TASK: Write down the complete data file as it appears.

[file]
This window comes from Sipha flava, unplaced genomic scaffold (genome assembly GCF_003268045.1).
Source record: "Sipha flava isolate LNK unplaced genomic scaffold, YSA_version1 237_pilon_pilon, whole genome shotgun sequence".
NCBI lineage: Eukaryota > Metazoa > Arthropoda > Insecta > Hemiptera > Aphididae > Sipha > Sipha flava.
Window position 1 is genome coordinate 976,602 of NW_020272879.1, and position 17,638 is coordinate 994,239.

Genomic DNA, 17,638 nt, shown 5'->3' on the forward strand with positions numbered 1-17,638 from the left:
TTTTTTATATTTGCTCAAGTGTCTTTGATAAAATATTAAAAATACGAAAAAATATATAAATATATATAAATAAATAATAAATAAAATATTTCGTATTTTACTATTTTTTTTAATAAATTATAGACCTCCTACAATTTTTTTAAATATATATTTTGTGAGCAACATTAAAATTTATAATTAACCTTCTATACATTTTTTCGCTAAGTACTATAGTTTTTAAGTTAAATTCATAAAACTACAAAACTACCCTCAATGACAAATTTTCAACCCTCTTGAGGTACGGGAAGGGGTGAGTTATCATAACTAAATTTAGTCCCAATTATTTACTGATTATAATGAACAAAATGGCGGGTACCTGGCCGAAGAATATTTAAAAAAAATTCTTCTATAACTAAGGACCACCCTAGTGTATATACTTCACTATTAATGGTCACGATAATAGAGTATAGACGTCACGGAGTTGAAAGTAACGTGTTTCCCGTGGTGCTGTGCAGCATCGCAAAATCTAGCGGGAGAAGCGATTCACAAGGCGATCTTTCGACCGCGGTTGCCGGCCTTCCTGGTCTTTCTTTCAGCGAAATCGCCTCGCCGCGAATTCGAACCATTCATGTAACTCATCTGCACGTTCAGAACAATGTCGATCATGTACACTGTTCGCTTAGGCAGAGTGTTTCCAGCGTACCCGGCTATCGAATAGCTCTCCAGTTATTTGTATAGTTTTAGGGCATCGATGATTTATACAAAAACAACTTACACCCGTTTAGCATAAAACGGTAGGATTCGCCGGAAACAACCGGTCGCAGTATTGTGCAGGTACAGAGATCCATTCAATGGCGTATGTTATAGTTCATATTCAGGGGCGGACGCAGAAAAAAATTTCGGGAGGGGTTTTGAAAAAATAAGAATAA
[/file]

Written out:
This window comes from Sipha flava, unplaced genomic scaffold (genome assembly GCF_003268045.1).
Source record: "Sipha flava isolate LNK unplaced genomic scaffold, YSA_version1 237_pilon_pilon, whole genome shotgun sequence".
NCBI lineage: Eukaryota > Metazoa > Arthropoda > Insecta > Hemiptera > Aphididae > Sipha > Sipha flava.
Window position 1 is genome coordinate 976,602 of NW_020272879.1, and position 17,638 is coordinate 994,239.

Genomic DNA, 17,638 nt, shown 5'->3' on the forward strand with positions numbered 1-17,638 from the left:
TTTTTTATATTTGCTCAAGTGTCTTTGATAAAATATTAAAAATACGAAAAAATATATAAATATATATAAATAAATAATAAATAAAATATTTCGTATTTTACTATTTTTTTTAATAAATTATAGACCTCCTACAATTTTTTTAAATATATATTTTGTGAGCAACATTAAAATTTATAATTAACCTTCTATACATTTTTTCGCTAAGTACTATAGTTTTTAAGTTAAATTCATAAAACTACAAAACTACCCTCAATGACAAATTTTCAACCCTCTTGAGGTACGGGAAGGGGTGAGTTATCATAACTAAATTTAGTCCCAATTATTTACTGATTATAATGAACAAAATGGCGGGTACCTGGCCGAAGAATATTTAAAAAAAATTCTTCTATAACTAAGGACCACCCTAGTGTATATACTTCACTATTAATGGTCACGATAATAGAGTATAGACGTCACGGAGTTGAAAGTAACGTGTTTCCCGTGGTGCTGTGCAGCATCGCAAAATCTAGCGGGAGAAGCGATTCACAAGGCGATCTTTCGACCGCGGTTGCCGGCCTTCCTGGTCTTTCTTTCAGCGAAATCGCCTCGCCGCGAATTCGAACCATTCATGTAACTCATCTGCACGTTCAGAACAATGTCGATCATGTACACTGTTCGCTTAGGCAGAGTGTTTCCAGCGTACCCGGCTATCGAATAGCTCTCCAGTTATTTGTATAGTTTTAGGGCATCGATGATTTATACAAAAACAACTTACACCCGTTTAGCATAAAACGGTAGGATTCGCCGGAAACAACCGGTCGCAGTATTGTGCAGGTACAGAGATCCATTCAATGGCGTATGTTATAGTTCATATTCAGGGGCGGACGCAGAAAAAAATTTCGGGAGGGGTTTTGAAAAAATAAGAATAA